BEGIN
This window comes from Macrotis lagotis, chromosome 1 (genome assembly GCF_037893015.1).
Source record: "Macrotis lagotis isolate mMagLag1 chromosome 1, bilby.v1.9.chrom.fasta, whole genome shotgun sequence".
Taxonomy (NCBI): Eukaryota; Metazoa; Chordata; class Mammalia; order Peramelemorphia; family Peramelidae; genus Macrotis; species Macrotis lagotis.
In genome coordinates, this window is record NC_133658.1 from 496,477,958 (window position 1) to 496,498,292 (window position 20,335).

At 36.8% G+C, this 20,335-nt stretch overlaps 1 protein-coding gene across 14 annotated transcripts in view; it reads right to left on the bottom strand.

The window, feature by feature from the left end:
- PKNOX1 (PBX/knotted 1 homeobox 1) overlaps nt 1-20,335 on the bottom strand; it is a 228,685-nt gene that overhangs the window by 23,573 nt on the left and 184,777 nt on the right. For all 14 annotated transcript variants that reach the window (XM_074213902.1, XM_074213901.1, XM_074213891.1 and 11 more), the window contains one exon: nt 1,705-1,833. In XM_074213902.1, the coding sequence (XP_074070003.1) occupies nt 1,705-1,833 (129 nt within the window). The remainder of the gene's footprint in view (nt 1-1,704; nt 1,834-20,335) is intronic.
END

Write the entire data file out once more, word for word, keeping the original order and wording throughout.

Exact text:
This window comes from Macrotis lagotis, chromosome 1 (genome assembly GCF_037893015.1).
Source record: "Macrotis lagotis isolate mMagLag1 chromosome 1, bilby.v1.9.chrom.fasta, whole genome shotgun sequence".
Taxonomy (NCBI): Eukaryota; Metazoa; Chordata; class Mammalia; order Peramelemorphia; family Peramelidae; genus Macrotis; species Macrotis lagotis.
In genome coordinates, this window is record NC_133658.1 from 496,477,958 (window position 1) to 496,498,292 (window position 20,335).

At 36.8% G+C, this 20,335-nt stretch overlaps 1 protein-coding gene across 14 annotated transcripts in view; it reads right to left on the bottom strand.

The window, feature by feature from the left end:
- PKNOX1 (PBX/knotted 1 homeobox 1) overlaps nt 1-20,335 on the bottom strand; it is a 228,685-nt gene that overhangs the window by 23,573 nt on the left and 184,777 nt on the right. For all 14 annotated transcript variants that reach the window (XM_074213902.1, XM_074213901.1, XM_074213891.1 and 11 more), the window contains one exon: nt 1,705-1,833. In XM_074213902.1, the coding sequence (XP_074070003.1) occupies nt 1,705-1,833 (129 nt within the window). The remainder of the gene's footprint in view (nt 1-1,704; nt 1,834-20,335) is intronic.